There's good reason to be wary of government data collection. Data can allow the government to abuse citizens' privacy, and data is also vulnerable to theft by cybercriminals. But not all government data collection is problematic. Some is actually good, and the facts about particular government data collection programs matter.

Unfortunately, the critics of the Consumer Financial Protection Bureau's data collection haven't bothered to learn the basic facts about the data the agency collects before veering off into black helicopter paranoia. And this shows the criticism of the CFPB's data collection for what it really is: a politically motivated attack on the CFPB.

A quick look at the facts of the CFPB's data collection shows that there's really nothing to fear. Much of the data gathered by the Bureau is already public: mortgages are recorded in county land records and auto sales with state DMVs. Most of the data that is not publicly available is commercially available and routinely used by businesses and academics. This just isn't secret or sensitive data.

Very little of the data is publicly identifiable when the CFPB obtains it, and the Bureau anonymizes that data, so Bureau personnel are never working with personally identifiable data. Even if the data were personally identifiable, the nature of the data is that it doesn't reveal anything especially personal. The CFPB collects aggregate account-level data, showing account balances, interest rates and fees. The data collected by the CFPB does not contain transaction-level data, so the CFPB has no idea what someone has purchased or even where the purchase took place. Consumers can rest easy that the CFPB does not know about their subscriptions to Ashley Madison or donations to the People's Liberation Front. The CFPB knows less about consumers' purchases than the banks it regulates know. All of this means that there are no legitimate Big Brother concerns about the CFPB's data collection.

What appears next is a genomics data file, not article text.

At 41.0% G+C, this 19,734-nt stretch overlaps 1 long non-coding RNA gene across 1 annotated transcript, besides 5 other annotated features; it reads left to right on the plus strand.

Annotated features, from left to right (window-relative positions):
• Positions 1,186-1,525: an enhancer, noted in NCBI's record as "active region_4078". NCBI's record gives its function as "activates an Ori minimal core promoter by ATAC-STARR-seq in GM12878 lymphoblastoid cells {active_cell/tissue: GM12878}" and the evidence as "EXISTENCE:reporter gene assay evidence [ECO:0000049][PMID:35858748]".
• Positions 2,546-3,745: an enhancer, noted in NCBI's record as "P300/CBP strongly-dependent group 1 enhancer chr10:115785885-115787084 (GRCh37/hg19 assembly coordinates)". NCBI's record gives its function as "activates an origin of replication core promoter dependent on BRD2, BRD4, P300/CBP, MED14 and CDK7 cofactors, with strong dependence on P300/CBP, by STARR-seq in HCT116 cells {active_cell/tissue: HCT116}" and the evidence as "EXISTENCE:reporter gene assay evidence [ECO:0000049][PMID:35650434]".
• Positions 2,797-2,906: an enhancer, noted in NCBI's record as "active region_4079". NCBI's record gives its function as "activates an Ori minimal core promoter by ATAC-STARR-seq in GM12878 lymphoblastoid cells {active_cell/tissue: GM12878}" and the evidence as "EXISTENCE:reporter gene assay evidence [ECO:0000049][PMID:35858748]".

What about data security? Data breaches are a fact of modern commercial life. Consumers have to assume that any data they give to merchants, financial institutions, or the government may be compromised. Data breaches don't matter very much, however, unless the data is sensitive, meaning that it is readily monetizeable. Hackers target credit card data for the same reason Willie Sutton held up banks: "That's where the money is."

As it turns out, the credit card data collected by the CFPB is useless to cybercriminals. It does not include account numbers, expiration dates, or security codes. It doesn't even include consumer names and addresses. In short, the CFPB has nothing that a cybercriminal would want. But you wouldn't know that from reading the rantings of CFPB critics.

You also wouldn't know from the complaints of CFPB data critics that government collection of consumer financial data is nothing new — the OCC, FDIC, and Federal Reserve have been doing it for years (often with larger data sets). Indeed, much of the data the CFPB gets is through Memoranda of Understanding with other regulatory agencies. The CFPB's critics have not a word to say about the collection of the same data by other agencies. Apparently, data collection is a problem only when done by the CFPB.

The CFPB's data collection is something that should be applauded rather than criticized. Most of the CFPB's data collection is one-time collections in support of specific rulemakings. Isn't evidence-based policy something we want? A responsible rulemaking on overdraft or payday or arbitration requires knowing something about the state of the market, and that requires data.

Likewise, the CFPB's ongoing data collection is critical to ensuring that the Bureau does not end up behind the ball with market developments, as federal regulators were during the housing bubble. And enforcement of the fair-lending laws is not possible without data collection and analysis. Attacks on CFPB data collection are effectively assaults on the fair-lending laws.

Evidence-based policymaking is the essence of the CFPB's approach to consumer finance regulation. Unfortunately, the Bureau's implacable ideological opponents are so quick to find fault with the Bureau that they won't let facts get in the way of leveling unfounded and irresponsible charges about abusive data collection.

Adam J. Levitin is a professor of Law at Georgetown University. The views expressed here are his own.